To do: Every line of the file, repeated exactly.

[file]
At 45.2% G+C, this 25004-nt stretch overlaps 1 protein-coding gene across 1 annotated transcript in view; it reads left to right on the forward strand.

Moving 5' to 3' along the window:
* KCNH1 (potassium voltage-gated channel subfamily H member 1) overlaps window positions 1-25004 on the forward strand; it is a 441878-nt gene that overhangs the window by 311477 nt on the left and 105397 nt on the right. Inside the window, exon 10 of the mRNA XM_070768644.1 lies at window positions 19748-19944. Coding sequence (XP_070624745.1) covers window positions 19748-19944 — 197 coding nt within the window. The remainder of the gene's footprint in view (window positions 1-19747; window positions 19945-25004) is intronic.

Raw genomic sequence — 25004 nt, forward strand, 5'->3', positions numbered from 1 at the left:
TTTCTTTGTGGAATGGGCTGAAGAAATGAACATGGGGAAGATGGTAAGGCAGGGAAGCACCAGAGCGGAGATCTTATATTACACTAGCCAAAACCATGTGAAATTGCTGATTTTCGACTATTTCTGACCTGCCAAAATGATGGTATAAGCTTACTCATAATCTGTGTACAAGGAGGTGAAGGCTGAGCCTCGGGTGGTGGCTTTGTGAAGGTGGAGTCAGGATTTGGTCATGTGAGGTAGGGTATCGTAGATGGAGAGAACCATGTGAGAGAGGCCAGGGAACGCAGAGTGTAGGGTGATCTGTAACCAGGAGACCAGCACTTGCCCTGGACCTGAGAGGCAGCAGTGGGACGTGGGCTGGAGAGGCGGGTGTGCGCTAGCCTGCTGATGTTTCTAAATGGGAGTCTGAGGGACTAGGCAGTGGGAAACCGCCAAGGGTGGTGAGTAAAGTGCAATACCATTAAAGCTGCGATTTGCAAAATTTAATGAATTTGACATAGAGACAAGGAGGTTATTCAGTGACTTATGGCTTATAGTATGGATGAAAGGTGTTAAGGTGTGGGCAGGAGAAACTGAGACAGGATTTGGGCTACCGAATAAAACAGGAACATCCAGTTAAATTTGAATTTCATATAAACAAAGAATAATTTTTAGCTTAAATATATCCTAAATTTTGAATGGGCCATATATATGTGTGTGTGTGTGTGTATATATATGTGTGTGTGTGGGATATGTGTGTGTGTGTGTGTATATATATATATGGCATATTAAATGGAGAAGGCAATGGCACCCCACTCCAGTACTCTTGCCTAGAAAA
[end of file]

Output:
At 45.2% G+C, this 25004-nt stretch overlaps 1 protein-coding gene across 1 annotated transcript in view; it reads left to right on the forward strand.

Moving 5' to 3' along the window:
* KCNH1 (potassium voltage-gated channel subfamily H member 1) overlaps window positions 1-25004 on the forward strand; it is a 441878-nt gene that overhangs the window by 311477 nt on the left and 105397 nt on the right. Inside the window, exon 10 of the mRNA XM_070768644.1 lies at window positions 19748-19944. Coding sequence (XP_070624745.1) covers window positions 19748-19944 — 197 coding nt within the window. The remainder of the gene's footprint in view (window positions 1-19747; window positions 19945-25004) is intronic.

Raw genomic sequence — 25004 nt, forward strand, 5'->3', positions numbered from 1 at the left:
TTTCTTTGTGGAATGGGCTGAAGAAATGAACATGGGGAAGATGGTAAGGCAGGGAAGCACCAGAGCGGAGATCTTATATTACACTAGCCAAAACCATGTGAAATTGCTGATTTTCGACTATTTCTGACCTGCCAAAATGATGGTATAAGCTTACTCATAATCTGTGTACAAGGAGGTGAAGGCTGAGCCTCGGGTGGTGGCTTTGTGAAGGTGGAGTCAGGATTTGGTCATGTGAGGTAGGGTATCGTAGATGGAGAGAACCATGTGAGAGAGGCCAGGGAACGCAGAGTGTAGGGTGATCTGTAACCAGGAGACCAGCACTTGCCCTGGACCTGAGAGGCAGCAGTGGGACGTGGGCTGGAGAGGCGGGTGTGCGCTAGCCTGCTGATGTTTCTAAATGGGAGTCTGAGGGACTAGGCAGTGGGAAACCGCCAAGGGTGGTGAGTAAAGTGCAATACCATTAAAGCTGCGATTTGCAAAATTTAATGAATTTGACATAGAGACAAGGAGGTTATTCAGTGACTTATGGCTTATAGTATGGATGAAAGGTGTTAAGGTGTGGGCAGGAGAAACTGAGACAGGATTTGGGCTACCGAATAAAACAGGAACATCCAGTTAAATTTGAATTTCATATAAACAAAGAATAATTTTTAGCTTAAATATATCCTAAATTTTGAATGGGCCATATATATGTGTGTGTGTGTGTGTATATATATGTGTGTGTGTGGGATATGTGTGTGTGTGTGTGTATATATATATATGGCATATTAAATGGAGAAGGCAATGGCACCCCACTCCAGTACTCTTGCCTAGAAAA